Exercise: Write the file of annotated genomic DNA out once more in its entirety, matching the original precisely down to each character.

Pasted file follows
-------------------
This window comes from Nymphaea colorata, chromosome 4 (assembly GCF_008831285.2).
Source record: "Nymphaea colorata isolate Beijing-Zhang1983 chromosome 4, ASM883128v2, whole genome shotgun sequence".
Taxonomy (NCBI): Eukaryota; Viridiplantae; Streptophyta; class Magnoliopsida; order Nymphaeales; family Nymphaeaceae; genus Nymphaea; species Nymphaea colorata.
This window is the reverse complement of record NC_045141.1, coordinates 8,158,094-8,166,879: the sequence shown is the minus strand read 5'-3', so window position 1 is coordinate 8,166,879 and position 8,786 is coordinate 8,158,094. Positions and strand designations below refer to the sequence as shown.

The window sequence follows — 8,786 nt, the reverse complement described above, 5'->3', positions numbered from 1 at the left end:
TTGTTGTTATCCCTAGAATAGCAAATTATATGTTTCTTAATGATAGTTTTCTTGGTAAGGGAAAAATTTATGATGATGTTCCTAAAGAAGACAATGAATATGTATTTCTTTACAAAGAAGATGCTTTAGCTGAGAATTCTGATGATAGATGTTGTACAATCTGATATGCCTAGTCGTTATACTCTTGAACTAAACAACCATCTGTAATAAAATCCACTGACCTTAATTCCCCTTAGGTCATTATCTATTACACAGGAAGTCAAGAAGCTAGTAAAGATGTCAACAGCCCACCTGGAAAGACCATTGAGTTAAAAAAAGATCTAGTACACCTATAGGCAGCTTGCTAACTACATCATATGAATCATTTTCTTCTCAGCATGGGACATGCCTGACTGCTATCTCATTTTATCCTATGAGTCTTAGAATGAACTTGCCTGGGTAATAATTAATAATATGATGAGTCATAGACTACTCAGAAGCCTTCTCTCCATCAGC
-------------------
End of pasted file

This window comes from Nymphaea colorata, chromosome 4 (assembly GCF_008831285.2).
Source record: "Nymphaea colorata isolate Beijing-Zhang1983 chromosome 4, ASM883128v2, whole genome shotgun sequence".
Taxonomy (NCBI): Eukaryota; Viridiplantae; Streptophyta; class Magnoliopsida; order Nymphaeales; family Nymphaeaceae; genus Nymphaea; species Nymphaea colorata.
This window is the reverse complement of record NC_045141.1, coordinates 8,158,094-8,166,879: the sequence shown is the minus strand read 5'-3', so window position 1 is coordinate 8,166,879 and position 8,786 is coordinate 8,158,094. Positions and strand designations below refer to the sequence as shown.

The window sequence follows — 8,786 nt, the reverse complement described above, 5'->3', positions numbered from 1 at the left end:
TTGTTGTTATCCCTAGAATAGCAAATTATATGTTTCTTAATGATAGTTTTCTTGGTAAGGGAAAAATTTATGATGATGTTCCTAAAGAAGACAATGAATATGTATTTCTTTACAAAGAAGATGCTTTAGCTGAGAATTCTGATGATAGATGTTGTACAATCTGATATGCCTAGTCGTTATACTCTTGAACTAAACAACCATCTGTAATAAAATCCACTGACCTTAATTCCCCTTAGGTCATTATCTATTACACAGGAAGTCAAGAAGCTAGTAAAGATGTCAACAGCCCACCTGGAAAGACCATTGAGTTAAAAAAAGATCTAGTACACCTATAGGCAGCTTGCTAACTACATCATATGAATCATTTTCTTCTCAGCATGGGACATGCCTGACTGCTATCTCATTTTATCCTATGAGTCTTAGAATGAACTTGCCTGGGTAATAATTAATAATATGATGAGTCATAGACTACTCAGAAGCCTTCTCTCCATCAGC